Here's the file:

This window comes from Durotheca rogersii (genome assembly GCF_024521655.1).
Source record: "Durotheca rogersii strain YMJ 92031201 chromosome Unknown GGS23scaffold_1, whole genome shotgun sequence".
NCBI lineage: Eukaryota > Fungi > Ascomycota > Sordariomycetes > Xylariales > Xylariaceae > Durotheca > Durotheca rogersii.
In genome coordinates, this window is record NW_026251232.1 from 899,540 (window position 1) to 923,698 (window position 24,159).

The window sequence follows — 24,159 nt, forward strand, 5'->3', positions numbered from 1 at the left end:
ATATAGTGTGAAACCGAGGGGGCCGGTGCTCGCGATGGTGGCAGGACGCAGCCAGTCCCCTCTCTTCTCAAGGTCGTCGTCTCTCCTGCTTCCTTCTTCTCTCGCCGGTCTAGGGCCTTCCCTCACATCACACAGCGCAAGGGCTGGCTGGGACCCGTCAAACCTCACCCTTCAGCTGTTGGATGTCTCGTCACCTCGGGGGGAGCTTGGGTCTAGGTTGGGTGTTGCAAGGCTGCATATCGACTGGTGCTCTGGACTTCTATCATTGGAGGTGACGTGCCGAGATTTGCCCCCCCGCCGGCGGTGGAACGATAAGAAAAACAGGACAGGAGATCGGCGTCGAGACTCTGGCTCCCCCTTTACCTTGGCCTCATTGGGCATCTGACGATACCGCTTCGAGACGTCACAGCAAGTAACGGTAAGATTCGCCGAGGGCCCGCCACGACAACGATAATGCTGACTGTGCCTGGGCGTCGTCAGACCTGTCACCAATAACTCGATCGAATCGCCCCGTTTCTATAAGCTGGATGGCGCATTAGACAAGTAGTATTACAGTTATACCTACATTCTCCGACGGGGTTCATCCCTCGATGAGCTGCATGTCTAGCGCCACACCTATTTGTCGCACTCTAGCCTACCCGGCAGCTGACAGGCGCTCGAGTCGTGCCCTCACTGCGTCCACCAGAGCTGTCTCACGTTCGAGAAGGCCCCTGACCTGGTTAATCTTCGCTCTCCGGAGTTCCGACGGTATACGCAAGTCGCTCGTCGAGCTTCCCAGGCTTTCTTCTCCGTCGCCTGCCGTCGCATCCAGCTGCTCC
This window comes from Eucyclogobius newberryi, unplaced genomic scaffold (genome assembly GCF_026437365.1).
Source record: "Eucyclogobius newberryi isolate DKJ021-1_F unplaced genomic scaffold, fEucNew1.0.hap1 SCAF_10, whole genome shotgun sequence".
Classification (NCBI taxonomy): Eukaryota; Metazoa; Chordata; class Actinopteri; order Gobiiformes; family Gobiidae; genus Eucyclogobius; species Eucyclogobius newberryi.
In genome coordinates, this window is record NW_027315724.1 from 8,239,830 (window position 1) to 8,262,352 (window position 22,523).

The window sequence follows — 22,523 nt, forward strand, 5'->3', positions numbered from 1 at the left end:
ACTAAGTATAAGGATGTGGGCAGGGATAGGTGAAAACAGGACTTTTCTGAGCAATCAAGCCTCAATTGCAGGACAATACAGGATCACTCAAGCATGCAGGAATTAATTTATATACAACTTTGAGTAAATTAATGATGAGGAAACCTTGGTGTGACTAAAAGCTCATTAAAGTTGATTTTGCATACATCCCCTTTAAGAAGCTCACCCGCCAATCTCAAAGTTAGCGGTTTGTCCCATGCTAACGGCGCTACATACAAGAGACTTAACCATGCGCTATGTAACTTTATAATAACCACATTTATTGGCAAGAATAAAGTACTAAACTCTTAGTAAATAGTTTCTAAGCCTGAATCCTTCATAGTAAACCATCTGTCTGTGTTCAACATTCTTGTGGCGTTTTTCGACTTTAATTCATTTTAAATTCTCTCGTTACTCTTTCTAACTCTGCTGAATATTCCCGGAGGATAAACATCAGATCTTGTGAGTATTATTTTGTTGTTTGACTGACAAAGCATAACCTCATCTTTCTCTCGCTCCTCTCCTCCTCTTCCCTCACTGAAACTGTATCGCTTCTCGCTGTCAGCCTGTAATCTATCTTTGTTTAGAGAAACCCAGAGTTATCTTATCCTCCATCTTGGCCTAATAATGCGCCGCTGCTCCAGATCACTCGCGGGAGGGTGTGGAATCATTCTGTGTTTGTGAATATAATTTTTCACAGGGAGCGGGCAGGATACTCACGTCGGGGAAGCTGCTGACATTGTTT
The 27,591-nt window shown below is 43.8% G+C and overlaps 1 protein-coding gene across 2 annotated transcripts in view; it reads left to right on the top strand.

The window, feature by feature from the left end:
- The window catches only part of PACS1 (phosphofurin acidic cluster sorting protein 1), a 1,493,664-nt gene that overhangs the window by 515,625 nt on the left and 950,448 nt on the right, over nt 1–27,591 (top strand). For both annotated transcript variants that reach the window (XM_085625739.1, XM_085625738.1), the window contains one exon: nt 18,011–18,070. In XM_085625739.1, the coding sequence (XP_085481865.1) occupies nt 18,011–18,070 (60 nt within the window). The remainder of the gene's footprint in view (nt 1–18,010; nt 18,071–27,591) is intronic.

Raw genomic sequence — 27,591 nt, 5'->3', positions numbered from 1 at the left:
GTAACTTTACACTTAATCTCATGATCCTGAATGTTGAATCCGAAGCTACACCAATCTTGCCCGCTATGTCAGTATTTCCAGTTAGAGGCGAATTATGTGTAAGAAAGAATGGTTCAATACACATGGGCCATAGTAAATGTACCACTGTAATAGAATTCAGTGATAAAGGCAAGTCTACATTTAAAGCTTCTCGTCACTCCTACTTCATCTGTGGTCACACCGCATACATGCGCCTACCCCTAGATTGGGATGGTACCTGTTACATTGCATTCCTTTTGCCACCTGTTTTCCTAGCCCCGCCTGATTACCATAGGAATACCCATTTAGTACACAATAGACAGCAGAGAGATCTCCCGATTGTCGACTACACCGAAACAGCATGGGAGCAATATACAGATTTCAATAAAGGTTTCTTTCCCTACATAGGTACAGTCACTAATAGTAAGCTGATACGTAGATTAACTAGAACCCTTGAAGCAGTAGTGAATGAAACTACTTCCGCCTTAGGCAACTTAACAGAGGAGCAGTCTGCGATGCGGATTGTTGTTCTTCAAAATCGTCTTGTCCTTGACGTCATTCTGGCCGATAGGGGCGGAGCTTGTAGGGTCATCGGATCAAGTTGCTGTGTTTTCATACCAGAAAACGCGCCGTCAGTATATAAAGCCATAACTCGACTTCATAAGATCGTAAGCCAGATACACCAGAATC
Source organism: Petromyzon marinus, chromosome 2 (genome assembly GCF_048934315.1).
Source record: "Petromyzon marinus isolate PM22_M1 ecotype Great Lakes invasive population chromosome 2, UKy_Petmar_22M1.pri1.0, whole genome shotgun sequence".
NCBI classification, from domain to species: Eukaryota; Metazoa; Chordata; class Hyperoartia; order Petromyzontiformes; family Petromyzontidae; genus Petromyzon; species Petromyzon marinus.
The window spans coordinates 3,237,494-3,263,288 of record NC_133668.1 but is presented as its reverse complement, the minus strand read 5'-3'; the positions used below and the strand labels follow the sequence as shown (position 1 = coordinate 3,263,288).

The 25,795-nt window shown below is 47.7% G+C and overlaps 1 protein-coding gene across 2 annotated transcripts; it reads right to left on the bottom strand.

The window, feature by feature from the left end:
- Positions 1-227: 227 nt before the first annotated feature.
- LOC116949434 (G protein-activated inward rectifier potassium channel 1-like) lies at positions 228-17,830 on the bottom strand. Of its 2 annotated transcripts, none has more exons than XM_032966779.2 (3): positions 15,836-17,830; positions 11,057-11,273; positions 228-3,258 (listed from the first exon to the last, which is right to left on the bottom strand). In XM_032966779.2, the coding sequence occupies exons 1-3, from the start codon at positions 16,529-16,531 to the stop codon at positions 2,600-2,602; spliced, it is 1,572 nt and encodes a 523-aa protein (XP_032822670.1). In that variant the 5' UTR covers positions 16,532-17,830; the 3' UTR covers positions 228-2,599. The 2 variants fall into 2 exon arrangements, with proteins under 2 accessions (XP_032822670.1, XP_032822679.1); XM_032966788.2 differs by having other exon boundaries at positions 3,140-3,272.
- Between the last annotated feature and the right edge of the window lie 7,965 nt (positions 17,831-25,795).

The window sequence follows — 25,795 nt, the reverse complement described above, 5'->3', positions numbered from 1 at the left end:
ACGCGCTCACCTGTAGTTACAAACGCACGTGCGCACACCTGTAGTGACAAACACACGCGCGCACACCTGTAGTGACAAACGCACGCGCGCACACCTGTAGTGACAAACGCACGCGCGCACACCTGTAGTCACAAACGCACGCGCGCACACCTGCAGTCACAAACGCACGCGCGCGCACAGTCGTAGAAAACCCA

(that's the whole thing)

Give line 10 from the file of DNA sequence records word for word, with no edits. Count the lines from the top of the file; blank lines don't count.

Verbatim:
In genome coordinates, this window is record NW_027315724.1 from 8,239,830 (window position 1) to 8,262,352 (window position 22,523).